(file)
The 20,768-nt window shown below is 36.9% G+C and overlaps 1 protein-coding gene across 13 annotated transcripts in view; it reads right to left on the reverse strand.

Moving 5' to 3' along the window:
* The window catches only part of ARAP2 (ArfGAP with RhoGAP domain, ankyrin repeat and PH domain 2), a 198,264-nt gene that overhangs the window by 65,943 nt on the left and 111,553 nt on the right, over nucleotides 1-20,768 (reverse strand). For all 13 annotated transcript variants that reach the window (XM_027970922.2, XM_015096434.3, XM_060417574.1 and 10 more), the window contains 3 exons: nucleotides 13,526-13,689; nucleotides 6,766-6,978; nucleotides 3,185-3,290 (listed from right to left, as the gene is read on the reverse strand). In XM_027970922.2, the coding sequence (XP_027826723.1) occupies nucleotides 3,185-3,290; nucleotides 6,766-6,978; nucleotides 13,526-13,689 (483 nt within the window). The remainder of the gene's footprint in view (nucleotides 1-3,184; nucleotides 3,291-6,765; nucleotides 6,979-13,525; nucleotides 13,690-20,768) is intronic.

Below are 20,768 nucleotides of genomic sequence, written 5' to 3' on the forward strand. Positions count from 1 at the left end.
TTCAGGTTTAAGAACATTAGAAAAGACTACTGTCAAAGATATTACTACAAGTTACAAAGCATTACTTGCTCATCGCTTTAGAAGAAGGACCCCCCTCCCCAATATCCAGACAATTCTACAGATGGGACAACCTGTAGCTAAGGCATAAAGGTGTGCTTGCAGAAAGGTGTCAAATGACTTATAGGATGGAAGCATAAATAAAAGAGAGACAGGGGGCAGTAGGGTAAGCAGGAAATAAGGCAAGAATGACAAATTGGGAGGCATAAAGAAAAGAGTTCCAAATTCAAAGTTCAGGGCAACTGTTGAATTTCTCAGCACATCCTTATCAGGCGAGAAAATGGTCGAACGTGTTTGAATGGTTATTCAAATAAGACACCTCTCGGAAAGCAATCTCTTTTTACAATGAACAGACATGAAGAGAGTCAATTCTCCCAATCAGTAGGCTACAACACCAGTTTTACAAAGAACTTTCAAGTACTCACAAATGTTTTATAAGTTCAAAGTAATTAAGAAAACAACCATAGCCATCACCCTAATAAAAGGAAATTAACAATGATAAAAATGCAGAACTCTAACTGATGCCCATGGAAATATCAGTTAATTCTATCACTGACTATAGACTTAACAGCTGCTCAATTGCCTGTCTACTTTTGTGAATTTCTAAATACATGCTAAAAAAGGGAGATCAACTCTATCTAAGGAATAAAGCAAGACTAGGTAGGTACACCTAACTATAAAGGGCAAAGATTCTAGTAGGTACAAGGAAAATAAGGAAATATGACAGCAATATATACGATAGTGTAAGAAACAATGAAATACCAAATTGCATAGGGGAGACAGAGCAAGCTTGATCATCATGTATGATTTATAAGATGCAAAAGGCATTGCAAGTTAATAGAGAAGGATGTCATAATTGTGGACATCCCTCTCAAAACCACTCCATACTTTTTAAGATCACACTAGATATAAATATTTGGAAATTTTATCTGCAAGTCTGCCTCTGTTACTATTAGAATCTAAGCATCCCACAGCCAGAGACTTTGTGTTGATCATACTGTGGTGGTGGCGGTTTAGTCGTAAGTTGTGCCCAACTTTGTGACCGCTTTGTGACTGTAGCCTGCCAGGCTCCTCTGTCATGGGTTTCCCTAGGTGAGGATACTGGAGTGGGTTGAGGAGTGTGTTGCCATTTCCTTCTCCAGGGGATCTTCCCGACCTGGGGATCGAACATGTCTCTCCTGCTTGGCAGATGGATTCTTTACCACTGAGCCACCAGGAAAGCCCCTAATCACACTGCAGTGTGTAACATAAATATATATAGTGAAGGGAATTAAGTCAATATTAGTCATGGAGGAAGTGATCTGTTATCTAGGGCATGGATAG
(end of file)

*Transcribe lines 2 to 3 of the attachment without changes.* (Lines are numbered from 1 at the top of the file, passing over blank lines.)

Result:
Moving 5' to 3' along the window:
* The window catches only part of ARAP2 (ArfGAP with RhoGAP domain, ankyrin repeat and PH domain 2), a 198,264-nt gene that overhangs the window by 65,943 nt on the left and 111,553 nt on the right, over nucleotides 1-20,768 (reverse strand). For all 13 annotated transcript variants that reach the window (XM_027970922.2, XM_015096434.3, XM_060417574.1 and 10 more), the window contains 3 exons: nucleotides 13,526-13,689; nucleotides 6,766-6,978; nucleotides 3,185-3,290 (listed from right to left, as the gene is read on the reverse strand). In XM_027970922.2, the coding sequence (XP_027826723.1) occupies nucleotides 3,185-3,290; nucleotides 6,766-6,978; nucleotides 13,526-13,689 (483 nt within the window). The remainder of the gene's footprint in view (nucleotides 1-3,184; nucleotides 3,291-6,765; nucleotides 6,979-13,525; nucleotides 13,690-20,768) is intronic.